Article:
Tuesday, 7 August 2012
Chinese authorities are taking steps in the remote western region of Xinjiang to regulate participation in the Muslim holy month of Ramadan.
Official statements on several local government and school websites last week banned communist party members, government employees, students and teachers from fasting or participating in religious activities during Ramadan, which in Xinjiang started on July 20.
Chinese authorities say the prohibition was put in place out of concern for people’s health. They also say they are simply encouraged residents “to eat properly for work and study purposes.”
Xinjiang is home to many different ethnic groups, including Muslim Uighurs who make up around 45 percent of the region’s population.
Ilham Tohti, a Uighur scholar at the Beijing-based Minzu University, sees the regulations as a sign of mounting religious intolerance.
“Except from the period of the cultural revolution there has not been a time when religious restrictions were as harsh as nowadays,” says Tohti.
Tense relations between the government and the local Muslim population peaked during riots in 2009, which killed about 200 people. Authorities interpret much of the discontent in Xinjiang as separatist sentiment, and justify their monitoring of religious activities as a way to avoid religious extremism and terrorism.
Dilshat Raxit, spokesman of the World Uighur Congress - an exiled Uighur advocate organization - told media groups in recent days that the Xinjiang government has established “security and stability work plans” during Ramadan. Raxit said that the plan mandated official monitoring of mosques, home searches for non-state produced religious material, and “ideological meetings” to be held in mosque with Chinese Communist Party officials.
China’s constitution guarantees freedom of religion, and since 1984 the government has granted minorities in designated autonomous areas like Xinjiang numerous rights, including various degrees of self governance, affirmative action policies and greater control over economic development in their regions. But implementation of the law has varied greatly across China.
Tohti says that in Xinjiang the law is often disobeyed, and that local authorities regard religious belief as “factors of disharmony.” Tohti believes that the central government’s long-term goal in Xinjiang is aimed at eroding minorities’ customs.
“In a culture of atheism, religion is backward,” Tohti says, referring to the Communist ideology that sees religion as a feudal concept. “[The government] thinks that Islam in Xinjiang is a sign of backwardness and does not match with the present times,” Tohti adds.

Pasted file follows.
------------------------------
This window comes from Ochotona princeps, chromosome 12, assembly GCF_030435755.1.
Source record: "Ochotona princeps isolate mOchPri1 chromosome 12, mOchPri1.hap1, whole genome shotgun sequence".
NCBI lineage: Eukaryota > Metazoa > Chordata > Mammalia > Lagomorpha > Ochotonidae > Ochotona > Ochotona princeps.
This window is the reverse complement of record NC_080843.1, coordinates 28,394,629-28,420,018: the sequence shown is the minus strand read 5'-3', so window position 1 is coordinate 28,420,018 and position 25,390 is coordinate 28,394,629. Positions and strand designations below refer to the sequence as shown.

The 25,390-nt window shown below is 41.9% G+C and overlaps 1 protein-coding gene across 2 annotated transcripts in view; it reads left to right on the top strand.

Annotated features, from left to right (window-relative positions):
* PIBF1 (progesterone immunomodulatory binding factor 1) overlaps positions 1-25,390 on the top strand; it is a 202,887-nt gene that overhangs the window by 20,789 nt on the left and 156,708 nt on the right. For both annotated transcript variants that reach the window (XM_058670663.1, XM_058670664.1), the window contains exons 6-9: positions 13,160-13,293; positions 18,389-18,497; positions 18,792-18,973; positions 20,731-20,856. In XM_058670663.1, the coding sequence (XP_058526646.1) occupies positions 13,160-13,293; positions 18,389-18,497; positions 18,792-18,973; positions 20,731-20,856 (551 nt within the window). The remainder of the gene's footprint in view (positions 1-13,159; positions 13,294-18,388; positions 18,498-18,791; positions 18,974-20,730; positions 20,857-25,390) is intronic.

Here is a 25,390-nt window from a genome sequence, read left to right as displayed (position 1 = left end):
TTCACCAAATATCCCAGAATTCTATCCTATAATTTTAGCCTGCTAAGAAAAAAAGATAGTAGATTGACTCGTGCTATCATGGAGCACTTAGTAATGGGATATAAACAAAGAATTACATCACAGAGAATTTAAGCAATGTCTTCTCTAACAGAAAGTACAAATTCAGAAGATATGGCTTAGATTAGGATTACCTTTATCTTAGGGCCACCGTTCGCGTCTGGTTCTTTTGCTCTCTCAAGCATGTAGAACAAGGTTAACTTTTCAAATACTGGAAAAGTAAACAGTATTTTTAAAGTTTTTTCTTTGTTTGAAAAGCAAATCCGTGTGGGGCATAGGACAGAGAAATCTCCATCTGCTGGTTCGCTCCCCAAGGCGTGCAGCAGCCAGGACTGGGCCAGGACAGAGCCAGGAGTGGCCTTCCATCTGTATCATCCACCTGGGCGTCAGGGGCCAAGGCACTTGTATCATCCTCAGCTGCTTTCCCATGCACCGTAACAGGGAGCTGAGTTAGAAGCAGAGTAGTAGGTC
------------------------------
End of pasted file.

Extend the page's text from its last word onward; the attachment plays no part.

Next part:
Permits to open Koran schools are also strictly managed by the local government, which fears Uighur Muslims might be exposed to extremists’ training within its borders.
Last week local media reported that 20 people, all with Uighur names, had been sentenced to up to 15 years of jail for inciting violence and separatism on the Internet.
The courts said the suspects had manufactured explosives.
“I think that the government has a pretty tight grip on what people are doing in the country,” says Raffaello Pantucci, a Shanghai-based associate fellow at the International Center for the Study for Radicalization at King’s College in London.
“What they don't have a grip on is people that are going outside the country to train,” Pantucci says.
China has blamed unrest in Xinjiang on Pakistan-trained Uighur Chinese. Last year, when a series of violent attacks killed 40 people in the cities of Kashgar and Hotan, the region’s governor said that extremists in Xinjiang had “a thousand and one links” to Pakistan.
Pantucci says China has since put more pressure on Pakistan to monitor their shared borders, and has brought up the subject of Pakistani trained terrorists with the United States during Sino-U.S. dialogue on counterterrorism, institutionalized since 2009.
But in its most recent report on terrorism worldwide, the U.S. State Department accused China of suppressing Uighurs under the pretext of fighting against terrorism.
Internally, China advocates development as the only response to Uighur discontent and possible future radicalism. But critics say massive investment and Han migration have fueled local resentment against Chinese rule.
“It is a very difficult dilemma,” Pantucci says. “The solution that they see is, for some people, the problem.”
Minzu University professor Tohti worries that the government’s steps will incite more Uighurs to become radicalized.
“If the authorities are not tolerant, and if they do not provide a channel for people to express their dissatisfaction, then it is more likely that Xinjiang people will resort to violence,” he says.